One cheer can obtain a goal.

One vote can change a Nation,
One sunbeam can lift a room;
One candle wipes out darkness,
One laugh will conquer gloom.
One look can change two lives;
One kiss can make love bloom.

One step must start each journey,
One word must start each prayer;
One hope can raise our spirits,
One touch can show you care.

One voice can speak with wisdom,
One heart can know what's true;
One life can make a difference,
One life is me and you...."


Saturday, February 25, 2017

Quote for the Day



Hi

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I am now home from hospital.

Thanks to those who sent “Get Well Soon” messages, also to those who told me to get up and start posting Bytes again.

By way of letting you know what occurred, below are reports from hospital that I sent by mobile phone text messages to family and a few others . . .
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Monday, 20 February 2017

Report on what happened:
  • Saturday night started getting chills. Had to go to the bathroom and collapsed, couldn’t get up despite trying over and over. Was disoriented and passing out. Kate found me on my knees on Sunday morning in front of the armchair with my face buried in the cushion, passed out.
  • She and Elliot called the ambulance and they found blood pressure 70/30 and temp 40.3, pulse low 40’s. I don’t recall any of that.
  • I woke up in hospital and I was later told that I was lucky I was not taken there any later.
  • They have worked out that I have 2 conditions, an infection in my leg which went into septicaemia and a collapsed lung from the shallow breathing when lying face down on the cushion passed out.
  • Originally they thought the only problem was my lungs and that I had pneumonia, my leg not having any breaks in the skin or any obvious infection symptoms.
  • I am being pumped full of antibiotics and other stuff including potassium and magnesium but feeling okay, albeit it tired.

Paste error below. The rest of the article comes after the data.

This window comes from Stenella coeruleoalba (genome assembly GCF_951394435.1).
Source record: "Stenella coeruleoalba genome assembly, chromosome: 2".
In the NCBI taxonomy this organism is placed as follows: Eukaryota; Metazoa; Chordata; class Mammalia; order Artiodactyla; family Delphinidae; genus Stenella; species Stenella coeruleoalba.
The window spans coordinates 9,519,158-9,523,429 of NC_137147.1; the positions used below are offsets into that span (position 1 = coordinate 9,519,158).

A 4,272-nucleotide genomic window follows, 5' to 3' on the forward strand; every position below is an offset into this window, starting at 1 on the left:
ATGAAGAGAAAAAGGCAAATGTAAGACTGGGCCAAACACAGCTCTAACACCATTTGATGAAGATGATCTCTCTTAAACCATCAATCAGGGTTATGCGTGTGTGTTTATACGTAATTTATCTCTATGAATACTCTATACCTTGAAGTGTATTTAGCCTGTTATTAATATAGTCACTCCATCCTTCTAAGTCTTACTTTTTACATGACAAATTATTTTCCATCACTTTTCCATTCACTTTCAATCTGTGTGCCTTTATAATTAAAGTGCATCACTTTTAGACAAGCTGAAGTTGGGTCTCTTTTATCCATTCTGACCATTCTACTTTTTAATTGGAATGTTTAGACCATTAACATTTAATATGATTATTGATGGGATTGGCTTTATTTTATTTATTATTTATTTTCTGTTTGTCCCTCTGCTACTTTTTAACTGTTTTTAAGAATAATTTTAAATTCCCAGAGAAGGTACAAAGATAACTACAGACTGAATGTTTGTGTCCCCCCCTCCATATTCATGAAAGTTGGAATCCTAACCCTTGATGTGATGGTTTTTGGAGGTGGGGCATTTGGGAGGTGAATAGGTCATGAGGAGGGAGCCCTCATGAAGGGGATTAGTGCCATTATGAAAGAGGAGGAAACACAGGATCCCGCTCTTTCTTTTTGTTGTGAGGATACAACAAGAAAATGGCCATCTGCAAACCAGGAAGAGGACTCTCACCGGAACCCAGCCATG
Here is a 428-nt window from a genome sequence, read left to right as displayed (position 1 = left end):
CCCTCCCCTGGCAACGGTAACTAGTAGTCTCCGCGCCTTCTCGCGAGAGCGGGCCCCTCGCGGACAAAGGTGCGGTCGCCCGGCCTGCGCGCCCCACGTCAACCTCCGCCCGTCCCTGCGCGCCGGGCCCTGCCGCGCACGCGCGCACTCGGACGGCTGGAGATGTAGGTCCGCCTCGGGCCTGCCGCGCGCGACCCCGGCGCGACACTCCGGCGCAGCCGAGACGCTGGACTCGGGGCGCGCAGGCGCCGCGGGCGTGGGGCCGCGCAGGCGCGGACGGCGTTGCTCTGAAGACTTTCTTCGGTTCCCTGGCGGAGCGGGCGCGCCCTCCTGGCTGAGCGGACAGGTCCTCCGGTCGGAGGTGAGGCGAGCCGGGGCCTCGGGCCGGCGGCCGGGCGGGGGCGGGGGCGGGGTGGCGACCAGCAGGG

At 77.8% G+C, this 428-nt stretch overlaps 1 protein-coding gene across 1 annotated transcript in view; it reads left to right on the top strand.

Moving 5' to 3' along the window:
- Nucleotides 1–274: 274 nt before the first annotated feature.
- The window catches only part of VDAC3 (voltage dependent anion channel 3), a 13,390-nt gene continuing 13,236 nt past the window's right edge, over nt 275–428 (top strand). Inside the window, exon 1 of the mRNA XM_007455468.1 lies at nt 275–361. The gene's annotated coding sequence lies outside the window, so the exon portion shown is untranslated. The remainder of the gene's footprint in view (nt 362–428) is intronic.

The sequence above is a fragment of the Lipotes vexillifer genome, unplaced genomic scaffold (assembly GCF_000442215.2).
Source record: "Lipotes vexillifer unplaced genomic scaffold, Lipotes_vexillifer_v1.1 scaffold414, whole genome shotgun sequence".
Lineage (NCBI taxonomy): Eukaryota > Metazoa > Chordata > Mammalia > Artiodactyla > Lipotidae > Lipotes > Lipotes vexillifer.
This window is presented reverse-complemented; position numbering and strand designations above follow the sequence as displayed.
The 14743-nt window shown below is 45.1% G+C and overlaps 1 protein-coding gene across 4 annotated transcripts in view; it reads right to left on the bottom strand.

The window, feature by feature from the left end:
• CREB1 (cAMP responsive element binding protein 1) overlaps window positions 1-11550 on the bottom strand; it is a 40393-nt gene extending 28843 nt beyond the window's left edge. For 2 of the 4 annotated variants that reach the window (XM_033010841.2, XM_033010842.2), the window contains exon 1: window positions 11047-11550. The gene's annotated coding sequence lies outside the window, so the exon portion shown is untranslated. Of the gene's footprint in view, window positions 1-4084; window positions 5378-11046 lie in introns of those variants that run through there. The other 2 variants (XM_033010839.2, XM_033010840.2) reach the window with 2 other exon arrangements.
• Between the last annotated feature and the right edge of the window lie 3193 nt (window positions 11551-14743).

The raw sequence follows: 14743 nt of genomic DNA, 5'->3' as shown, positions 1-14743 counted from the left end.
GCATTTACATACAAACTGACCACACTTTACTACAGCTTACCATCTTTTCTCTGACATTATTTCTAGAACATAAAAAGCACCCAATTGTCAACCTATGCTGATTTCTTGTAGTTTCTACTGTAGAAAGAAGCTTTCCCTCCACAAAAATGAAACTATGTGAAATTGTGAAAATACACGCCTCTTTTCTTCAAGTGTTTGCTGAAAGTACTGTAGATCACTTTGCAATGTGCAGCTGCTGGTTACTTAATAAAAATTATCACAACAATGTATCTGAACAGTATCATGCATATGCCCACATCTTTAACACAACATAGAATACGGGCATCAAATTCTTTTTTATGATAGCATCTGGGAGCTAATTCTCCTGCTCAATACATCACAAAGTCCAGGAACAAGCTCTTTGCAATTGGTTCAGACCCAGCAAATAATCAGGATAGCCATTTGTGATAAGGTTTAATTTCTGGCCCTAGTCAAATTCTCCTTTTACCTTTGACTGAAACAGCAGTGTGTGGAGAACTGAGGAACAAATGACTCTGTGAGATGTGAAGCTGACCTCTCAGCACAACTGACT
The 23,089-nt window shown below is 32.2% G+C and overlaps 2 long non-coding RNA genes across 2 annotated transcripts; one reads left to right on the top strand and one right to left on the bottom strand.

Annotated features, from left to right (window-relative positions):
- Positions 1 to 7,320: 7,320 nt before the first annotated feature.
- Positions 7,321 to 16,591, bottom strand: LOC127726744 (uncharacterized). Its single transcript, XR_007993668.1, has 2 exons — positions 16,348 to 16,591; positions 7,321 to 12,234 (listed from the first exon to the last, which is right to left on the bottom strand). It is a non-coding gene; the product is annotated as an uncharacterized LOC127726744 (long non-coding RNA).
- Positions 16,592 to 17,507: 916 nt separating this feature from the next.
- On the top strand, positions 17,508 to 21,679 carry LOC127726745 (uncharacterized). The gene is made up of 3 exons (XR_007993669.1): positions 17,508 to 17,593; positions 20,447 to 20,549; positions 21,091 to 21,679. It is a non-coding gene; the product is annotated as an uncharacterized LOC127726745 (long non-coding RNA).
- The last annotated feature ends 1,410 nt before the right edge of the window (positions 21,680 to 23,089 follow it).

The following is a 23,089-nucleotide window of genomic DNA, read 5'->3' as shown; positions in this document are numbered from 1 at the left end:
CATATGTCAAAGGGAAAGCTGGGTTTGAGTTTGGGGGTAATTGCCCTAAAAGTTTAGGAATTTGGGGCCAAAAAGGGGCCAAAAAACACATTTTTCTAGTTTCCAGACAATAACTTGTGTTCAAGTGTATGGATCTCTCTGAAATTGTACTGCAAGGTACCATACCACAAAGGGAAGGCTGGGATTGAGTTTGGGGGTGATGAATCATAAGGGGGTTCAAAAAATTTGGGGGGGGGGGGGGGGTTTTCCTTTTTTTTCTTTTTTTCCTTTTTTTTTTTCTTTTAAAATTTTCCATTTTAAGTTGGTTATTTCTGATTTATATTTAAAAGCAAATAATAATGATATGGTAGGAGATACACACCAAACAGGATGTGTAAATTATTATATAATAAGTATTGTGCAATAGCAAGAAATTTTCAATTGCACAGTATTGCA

• I didn’t even know I had an infection.
  • They will probably keep me here (RPA) to the end of the week. The staff are great.
Otto
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Wednesday, 22 February 2017

Progress report:
  • I am in a ward of 4 people:
o An elderly guy who sleeps all day and night but occasionally stands up and doesn’t move, like a statue, or who goes wandering and has to be led back to bed.

o A guy who doesn’t speak English and moans for hours, usually at night, on each breath: uhhhh, uhhhhh, uhhhhhh.

o A chap who is Welsh and can barely ne understood but who keeps ranting, arguing, going crazy (tries to rip out his lines, tries to leave, is nasty to the nurses. They had to call Security on him last night and sit a nurse at the end of his bed for the night.
  • When I was on the phone to Kate yesterday and Ranter was ranting and Moaner was moaning, she could hear it all quite clearly. I said that I was thinking of getting my own shtick, to make chicken sounds. . . brrrrk, brk brk brrrrk.
  • Because a lot of this happens at night, I catch up on sleep in the day when things are quieter for some reason (why is that?) but last night the boys were quiet and I slept.
  • I am being pumped full of antibiotics intravenously. They now see the problem as leg infection rather than pneumonia.
  • They removed my catheter during the night. To paraphrase Martin Luther King, “Free at last, free at last, thank God Almighty I’m free at last.”
  • Except that I’m not free yet, I don’t have to carry the catheter bag going to the toilet or to do my toiletries such as shaving but I now have to take my friend (my IV pole) with me.
Happy Trails campers.
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Wednesday, 22 February 2017

Ranter’s friend is arguing with the doctor that Ranter wants to go home and he is taking him home, that Ranter is being treated awfully by the doctors and nurses. BS! The doctor is telling him that if Ranter leaves, he will die, so that if he persists they will call Security, not on Ranter but on the friend.

Wednesday, 22 February 2017

Situation defused by a very patient and kind female doctor. I was so tempted to call out “Wake up to yourself you mugs, show some appreciation for the people who are looking after you” but I figured they would tell me to butt out. I wouldn’t make a good social worker or magistrate. 😡😡😡😡😡
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Wednesday, 22 February 2017

(Because I don’t know where my phone charger lead is I can’t download any pics, so will describe same when relevant).

Meet my friend . . .

(a pic of my IV pole with stuff hanging off it)

I have named my friend Charlene, the name that Gomer gives his rifle in Full Metal Jacket.

This is my drip pole. There are many like it but this one is mine. It is my life. Without me it is useless. Without my drip pole I am useless.